Take the 2-minute tour ×
Stack Overflow is a question and answer site for professional and enthusiast programmers. It's 100% free, no registration required.

I want to integrate a runtime CPU Dispatch into my library. I have several version of some functions, optimized for sse2/sse3/avx and a x87 generic variant. I want to compile all versions into single .so library and I think how to implement a cpu dispatcher.

A fastest way as I think, is to get cpu dispatching at linking step (dynamic linking), so when ld.so will load my library, I want it to check, does cpu supports sse2, sse3 or avx, and then I want ld.so to select right set of functions.

For example (using gcc target attribute):

Library:

float* func3_generic(float *a, float *b)  __attribute__ ((__target__ ("fpmath=387")));
float* func3_sse2(float *a, float *b)  __attribute__ ((__target__ ("sse2")));
float* func3_sse3(float *a, float *b)  __attribute__ ((__target__ ("sse3")));
float* func3_avx(float *a, float *b)  __attribute__ ((__target__ ("avx")));

I want to have some special symbol func3(), which will be setted by linker (ld.so) to the most advanced of func3_generic, func3_sse2, func3_sse3, func3_avx. So, if the cpu is Core i7-xxxx, I want that every call to func3 will be the call to func3_avx, and if cpu is PentiumPro, call to func3 will be call to the func3_generic.

At same time I want not to write a lot of dispatching code manually and I want the right variant selected with minimum overhead (no extra indirect jump). This means that I can afford extra time in application startup, but no anything extra in calling this function (there are very high number of calls in some cases).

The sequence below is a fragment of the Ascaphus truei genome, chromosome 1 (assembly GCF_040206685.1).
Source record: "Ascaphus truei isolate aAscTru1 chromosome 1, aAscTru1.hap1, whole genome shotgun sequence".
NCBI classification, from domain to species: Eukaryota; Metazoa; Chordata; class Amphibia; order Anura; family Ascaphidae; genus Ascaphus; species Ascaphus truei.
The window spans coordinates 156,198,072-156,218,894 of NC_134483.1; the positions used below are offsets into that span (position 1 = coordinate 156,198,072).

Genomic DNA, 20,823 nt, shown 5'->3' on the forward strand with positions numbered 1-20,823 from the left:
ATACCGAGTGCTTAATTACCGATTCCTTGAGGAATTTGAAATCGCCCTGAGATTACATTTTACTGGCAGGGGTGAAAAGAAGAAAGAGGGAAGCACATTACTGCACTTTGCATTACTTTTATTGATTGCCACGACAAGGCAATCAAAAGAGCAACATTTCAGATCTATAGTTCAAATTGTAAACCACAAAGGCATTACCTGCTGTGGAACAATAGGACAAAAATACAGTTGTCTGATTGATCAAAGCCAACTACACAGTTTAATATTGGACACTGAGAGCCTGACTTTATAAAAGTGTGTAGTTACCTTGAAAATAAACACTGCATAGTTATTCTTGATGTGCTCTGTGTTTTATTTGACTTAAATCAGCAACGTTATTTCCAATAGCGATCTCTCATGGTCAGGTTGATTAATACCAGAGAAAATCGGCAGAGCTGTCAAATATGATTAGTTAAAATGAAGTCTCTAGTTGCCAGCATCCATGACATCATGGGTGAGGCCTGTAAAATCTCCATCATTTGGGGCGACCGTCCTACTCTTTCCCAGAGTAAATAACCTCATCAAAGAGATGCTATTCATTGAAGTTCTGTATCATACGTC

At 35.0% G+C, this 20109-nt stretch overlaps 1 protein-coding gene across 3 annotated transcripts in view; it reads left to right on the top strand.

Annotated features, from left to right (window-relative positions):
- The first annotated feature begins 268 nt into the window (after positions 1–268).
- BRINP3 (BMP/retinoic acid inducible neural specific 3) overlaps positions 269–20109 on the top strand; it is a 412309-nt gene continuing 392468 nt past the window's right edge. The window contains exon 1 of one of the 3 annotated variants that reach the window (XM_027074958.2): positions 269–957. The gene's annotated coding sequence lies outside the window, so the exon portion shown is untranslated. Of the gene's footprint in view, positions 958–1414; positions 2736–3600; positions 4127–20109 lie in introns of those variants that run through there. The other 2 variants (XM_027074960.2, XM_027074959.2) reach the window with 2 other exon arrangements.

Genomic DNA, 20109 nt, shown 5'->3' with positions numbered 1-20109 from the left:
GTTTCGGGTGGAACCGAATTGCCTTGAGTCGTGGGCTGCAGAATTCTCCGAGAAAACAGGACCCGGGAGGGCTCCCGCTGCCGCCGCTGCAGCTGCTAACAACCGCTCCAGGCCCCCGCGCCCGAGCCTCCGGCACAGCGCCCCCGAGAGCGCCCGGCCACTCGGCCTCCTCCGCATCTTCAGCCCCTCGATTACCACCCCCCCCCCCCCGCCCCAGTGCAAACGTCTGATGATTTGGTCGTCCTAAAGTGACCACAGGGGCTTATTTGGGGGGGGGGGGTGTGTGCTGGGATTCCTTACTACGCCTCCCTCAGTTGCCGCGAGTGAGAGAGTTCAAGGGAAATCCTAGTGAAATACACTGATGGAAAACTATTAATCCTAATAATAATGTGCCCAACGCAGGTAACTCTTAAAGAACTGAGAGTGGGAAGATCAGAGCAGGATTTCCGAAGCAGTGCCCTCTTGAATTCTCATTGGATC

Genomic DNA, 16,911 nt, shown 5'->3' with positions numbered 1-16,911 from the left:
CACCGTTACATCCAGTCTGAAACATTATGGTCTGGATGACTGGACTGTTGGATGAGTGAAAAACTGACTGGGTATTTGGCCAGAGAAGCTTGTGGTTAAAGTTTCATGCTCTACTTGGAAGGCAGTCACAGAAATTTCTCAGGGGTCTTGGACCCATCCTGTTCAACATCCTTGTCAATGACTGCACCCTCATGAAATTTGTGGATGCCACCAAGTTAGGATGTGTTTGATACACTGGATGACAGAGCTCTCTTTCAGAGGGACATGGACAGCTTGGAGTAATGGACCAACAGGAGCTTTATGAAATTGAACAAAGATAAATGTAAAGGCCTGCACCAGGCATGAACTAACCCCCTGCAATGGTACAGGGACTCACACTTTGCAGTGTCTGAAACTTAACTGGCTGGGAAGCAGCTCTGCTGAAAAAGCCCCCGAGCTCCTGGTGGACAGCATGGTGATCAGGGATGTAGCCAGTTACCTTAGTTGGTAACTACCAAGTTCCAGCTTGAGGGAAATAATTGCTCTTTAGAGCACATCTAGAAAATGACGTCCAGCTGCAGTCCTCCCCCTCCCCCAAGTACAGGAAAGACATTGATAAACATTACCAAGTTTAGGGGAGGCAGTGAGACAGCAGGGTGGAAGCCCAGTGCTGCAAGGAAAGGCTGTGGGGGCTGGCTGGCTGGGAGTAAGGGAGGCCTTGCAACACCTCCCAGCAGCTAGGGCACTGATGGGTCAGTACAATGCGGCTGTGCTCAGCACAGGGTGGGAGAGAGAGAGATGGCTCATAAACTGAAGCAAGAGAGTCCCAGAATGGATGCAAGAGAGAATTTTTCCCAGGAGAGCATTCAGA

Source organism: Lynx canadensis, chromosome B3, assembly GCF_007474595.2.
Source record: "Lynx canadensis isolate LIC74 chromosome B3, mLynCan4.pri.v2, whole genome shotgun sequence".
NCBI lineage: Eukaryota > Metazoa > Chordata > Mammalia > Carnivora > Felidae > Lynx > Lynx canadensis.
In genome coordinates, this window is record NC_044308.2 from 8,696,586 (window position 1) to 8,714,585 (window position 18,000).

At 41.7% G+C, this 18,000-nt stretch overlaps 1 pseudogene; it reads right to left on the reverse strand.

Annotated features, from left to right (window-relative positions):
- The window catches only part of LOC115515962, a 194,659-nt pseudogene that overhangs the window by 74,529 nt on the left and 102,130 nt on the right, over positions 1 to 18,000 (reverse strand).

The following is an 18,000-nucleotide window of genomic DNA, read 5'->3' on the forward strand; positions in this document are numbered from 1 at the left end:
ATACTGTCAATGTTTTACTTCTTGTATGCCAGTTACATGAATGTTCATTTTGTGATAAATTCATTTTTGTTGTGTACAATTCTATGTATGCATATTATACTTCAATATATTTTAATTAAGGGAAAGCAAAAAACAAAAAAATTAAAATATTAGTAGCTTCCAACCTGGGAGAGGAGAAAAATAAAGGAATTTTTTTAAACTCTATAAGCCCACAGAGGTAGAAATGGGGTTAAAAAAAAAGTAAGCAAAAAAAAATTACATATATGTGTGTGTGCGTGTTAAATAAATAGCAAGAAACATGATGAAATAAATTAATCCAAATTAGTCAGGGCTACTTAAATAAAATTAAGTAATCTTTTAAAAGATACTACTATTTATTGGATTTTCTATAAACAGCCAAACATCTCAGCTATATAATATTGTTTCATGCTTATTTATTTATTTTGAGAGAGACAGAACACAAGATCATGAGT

UPDATE. Linker can do dispatching based on AUXV vector, AT_HWCAP: field:

$ LD_SHOW_AUXV=1 /bin/echo
...
AT_HWCAP:    fpu ... mmx fxsr sse sse2
share|improve this question
    
Good article from IBM for power platform, ibm.com/developerworks/wikis/display/LinuxP/Optimized+Libraries And gnu_indirect_function (or STT_GNU_IFUNC) look very promising –  osgx Dec 6 '11 at 17:40
1  
yes, that's what STT_IFUNC is for (which, incidentally, seems to be the first extension that required to change the ABI field of Linux's ELF executables). –  ninjalj Dec 6 '11 at 20:17
    
ninjalj, can you add STT_IFUNC as answer and say little more how it works and why it requires change of ABI Fieldo? –  osgx May 3 '12 at 18:01

3 Answers 3

… Would it be acceptable to simply load one of several .so's using dlopen? You could query the CPU type in any of a variety of methods and then choose the appropriate library to bind func3

share|improve this answer
    
I need only some functions to be compiled in different way. And I need rather many variants. –  osgx Dec 6 '11 at 19:34
    
I'm frightened to think of doing this, myself, but it sounds rather like what you want to do is alter the linker's resolution of the Procedure Linkage Table at runtime … ? There's an example of doing so at apriorit.com/our-company/dev-blog/181-elf-hook … but I'd personally be afraid of it :-) –  BRPocock Dec 6 '11 at 20:24
    
slightly different(?) version of that article codeproject.com/KB/library/elf-redirect.aspx?display=Print –  BRPocock Dec 6 '11 at 20:45

It may be that I'm not following your reasoning. To me it seems that there are better places to do this kind of thing than in the linker. As I see it - though it may not be true in your case - programs are often built on one machine and executed on another/others. For that reason the CPU of the build machine is usually unimportant.